Noted for his excellent structural explanation of the Third Reich's political culture in The Hitler Myth
, eminent historian Ian Kershaw shifts approach in this innovative biography of the Nazi tyrant. The first of a two-volume study, Hubris
is far from a simple rehearsal of "great man" history, impressively exploring the historical forces that transformed a shiftless Austrian daydreamer into a dictator with immense power.
In his forthright introduction, Kershaw acknowledges that, as a committed social historian, he did not include biography in his original intellectual plans. However, his "growing preoccupation" with the structures of Nazi domination pushed him toward questions about Hitler's place and considerable authority within that system. He argues that the sources for Hitler's power must be sought not only in the dictator's actions but also (and more importantly) in the social circumstances of a nation that allowed him to overstep all institutional and moral barriers. In a comprehensive treatment of Hitler's life and times up through the remilitarization of the Rhineland in 1936, Kershaw draws from documents recently made available from Russian archives and benefits from a rigorous source criticism that has discredited many records formerly understood to be reliable. Hubris thus supplants Alan Bullock's classic Hitler: A Study in Tyranny as the definitive account of a man who, with characteristic smugness, indicated that it was a divinely inspired history that made him: "I go with the certainty of a sleep walker along a path laid out for me by Providence." Kershaw's penetrating analysis of how such a certain path could emerge from the dire circumstances of post World War I Germany is the abiding strength of Hubris. --James Highfill
From Publishers Weekly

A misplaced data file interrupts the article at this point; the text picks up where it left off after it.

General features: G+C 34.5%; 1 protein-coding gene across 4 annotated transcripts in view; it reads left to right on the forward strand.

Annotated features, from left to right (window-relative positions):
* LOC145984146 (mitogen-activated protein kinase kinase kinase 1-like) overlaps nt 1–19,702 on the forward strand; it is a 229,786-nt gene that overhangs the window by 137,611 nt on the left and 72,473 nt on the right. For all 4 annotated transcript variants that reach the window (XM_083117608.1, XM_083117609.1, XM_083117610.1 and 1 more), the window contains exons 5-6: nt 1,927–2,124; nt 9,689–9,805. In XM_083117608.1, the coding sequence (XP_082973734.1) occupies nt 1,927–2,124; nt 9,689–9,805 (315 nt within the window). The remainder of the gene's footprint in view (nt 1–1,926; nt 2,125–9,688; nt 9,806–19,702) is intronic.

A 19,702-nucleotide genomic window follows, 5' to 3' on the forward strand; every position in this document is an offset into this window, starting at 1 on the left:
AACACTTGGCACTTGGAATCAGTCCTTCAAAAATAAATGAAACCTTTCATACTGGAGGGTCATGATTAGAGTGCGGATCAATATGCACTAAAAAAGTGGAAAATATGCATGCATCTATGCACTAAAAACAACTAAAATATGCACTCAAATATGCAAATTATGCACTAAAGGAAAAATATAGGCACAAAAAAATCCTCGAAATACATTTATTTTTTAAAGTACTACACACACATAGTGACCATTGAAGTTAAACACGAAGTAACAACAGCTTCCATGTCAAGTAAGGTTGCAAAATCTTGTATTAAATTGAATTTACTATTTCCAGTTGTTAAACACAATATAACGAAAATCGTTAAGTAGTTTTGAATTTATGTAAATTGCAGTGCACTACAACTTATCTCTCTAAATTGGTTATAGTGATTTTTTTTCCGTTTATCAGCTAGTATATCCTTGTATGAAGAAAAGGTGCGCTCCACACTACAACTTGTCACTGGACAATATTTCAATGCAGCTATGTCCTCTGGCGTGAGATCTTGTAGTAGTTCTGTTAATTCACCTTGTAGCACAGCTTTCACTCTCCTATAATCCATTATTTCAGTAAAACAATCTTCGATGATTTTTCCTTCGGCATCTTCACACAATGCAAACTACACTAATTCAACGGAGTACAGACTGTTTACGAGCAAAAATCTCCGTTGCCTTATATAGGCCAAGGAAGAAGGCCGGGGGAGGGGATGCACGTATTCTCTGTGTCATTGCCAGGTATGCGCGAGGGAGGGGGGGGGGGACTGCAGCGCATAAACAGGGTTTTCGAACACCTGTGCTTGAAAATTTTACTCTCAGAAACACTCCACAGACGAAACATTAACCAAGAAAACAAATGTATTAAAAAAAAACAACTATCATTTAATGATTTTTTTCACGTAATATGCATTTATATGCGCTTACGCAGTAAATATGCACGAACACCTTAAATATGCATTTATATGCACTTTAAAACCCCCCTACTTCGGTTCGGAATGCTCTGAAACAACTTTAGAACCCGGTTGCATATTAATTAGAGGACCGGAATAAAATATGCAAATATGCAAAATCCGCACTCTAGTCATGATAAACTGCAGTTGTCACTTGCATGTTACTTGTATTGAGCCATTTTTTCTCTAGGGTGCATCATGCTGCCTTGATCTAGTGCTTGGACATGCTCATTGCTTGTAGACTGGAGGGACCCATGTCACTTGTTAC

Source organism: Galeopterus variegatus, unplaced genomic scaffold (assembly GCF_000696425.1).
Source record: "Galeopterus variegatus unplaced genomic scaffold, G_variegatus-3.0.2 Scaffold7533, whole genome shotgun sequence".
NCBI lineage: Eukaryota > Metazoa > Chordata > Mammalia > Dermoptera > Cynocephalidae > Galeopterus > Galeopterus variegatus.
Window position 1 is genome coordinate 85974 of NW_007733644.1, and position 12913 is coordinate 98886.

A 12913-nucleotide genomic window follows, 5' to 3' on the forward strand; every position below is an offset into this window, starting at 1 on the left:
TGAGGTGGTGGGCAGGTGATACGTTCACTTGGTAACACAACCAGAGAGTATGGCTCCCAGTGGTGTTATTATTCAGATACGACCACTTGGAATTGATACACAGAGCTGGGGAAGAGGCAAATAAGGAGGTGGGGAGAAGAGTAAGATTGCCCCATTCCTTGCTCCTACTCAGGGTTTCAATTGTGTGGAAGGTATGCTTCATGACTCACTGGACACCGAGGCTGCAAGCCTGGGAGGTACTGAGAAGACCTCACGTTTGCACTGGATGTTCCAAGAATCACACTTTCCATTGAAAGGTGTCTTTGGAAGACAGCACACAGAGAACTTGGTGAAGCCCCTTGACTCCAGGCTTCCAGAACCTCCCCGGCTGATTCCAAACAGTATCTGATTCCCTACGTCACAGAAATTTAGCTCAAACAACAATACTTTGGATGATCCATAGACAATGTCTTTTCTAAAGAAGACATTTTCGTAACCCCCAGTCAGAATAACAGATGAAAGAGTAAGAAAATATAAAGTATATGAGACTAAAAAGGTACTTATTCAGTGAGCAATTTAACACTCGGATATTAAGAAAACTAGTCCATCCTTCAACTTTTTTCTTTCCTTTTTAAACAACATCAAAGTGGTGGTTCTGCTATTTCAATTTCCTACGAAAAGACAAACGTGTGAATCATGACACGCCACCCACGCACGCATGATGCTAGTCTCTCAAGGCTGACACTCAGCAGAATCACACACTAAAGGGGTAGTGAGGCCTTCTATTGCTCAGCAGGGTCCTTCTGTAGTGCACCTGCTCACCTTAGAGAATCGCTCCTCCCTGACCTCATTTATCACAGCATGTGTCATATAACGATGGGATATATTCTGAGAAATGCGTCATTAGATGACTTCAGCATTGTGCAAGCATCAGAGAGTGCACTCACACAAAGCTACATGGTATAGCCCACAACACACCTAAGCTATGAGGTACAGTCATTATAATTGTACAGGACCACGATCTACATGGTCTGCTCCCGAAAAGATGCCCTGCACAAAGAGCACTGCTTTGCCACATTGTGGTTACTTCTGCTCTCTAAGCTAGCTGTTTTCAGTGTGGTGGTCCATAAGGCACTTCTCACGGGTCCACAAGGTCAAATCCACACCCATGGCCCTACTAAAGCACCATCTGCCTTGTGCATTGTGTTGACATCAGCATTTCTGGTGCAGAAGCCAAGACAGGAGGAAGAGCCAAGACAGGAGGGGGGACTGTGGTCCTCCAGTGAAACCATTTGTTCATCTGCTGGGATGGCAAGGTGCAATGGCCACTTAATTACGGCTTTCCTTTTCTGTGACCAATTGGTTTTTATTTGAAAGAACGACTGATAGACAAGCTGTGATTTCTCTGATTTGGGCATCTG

We surely need books like Daniel Jonah Goldhagen's Hitler's Willing Executioners that examine German society as a whole in an effort to understand how Hitler came to power and held it for so long. But we also need classic, political biographies that focus on the dictator himself. Kershaw's book, the first volume of a projected two-part biography, pays some attention to how ripe a demoralized Germany was for demagoguery after the Treaty of Versailles, but the author's focus is on Hitler and his political career?the decisions he made as he rose to power and those he made once he attained it. What distinguishes this effort is the extent of documentation as Kershaw, a professor of history at the University of Sheffield, exploits the full Goebbels diaries and texts of early Hitler speeches only recently made accessible. Also notable is the portrait Kershaw draws of Hitler as surprisingly remote from the thuggery, greed and corruption of his followers, high and low, even as he actively encouraged the development of a cult of personality. Kershaw closes with an examination of Hitler's remilitarization of the Rhineland, a fait accompli made possible by the timidity and disarray of Germany's supine neighbors. Had the French marched, Hitler said later, "we would have had to withdraw... with our tails between our legs." By 1936, Kershaw writes, events had substantiated Hitler's hubris. A "nemesis" (subtitle of the next volume) would in reality not emerge before 1941. Kershaw's massive work (made somewhat too massive by some repetition) is valuable for the rigor with which it portrays Hitler not as some supernatural evil force ejected into history from beyond but as a thoroughly natural figure?evil, surely, but historically evil. Photos.
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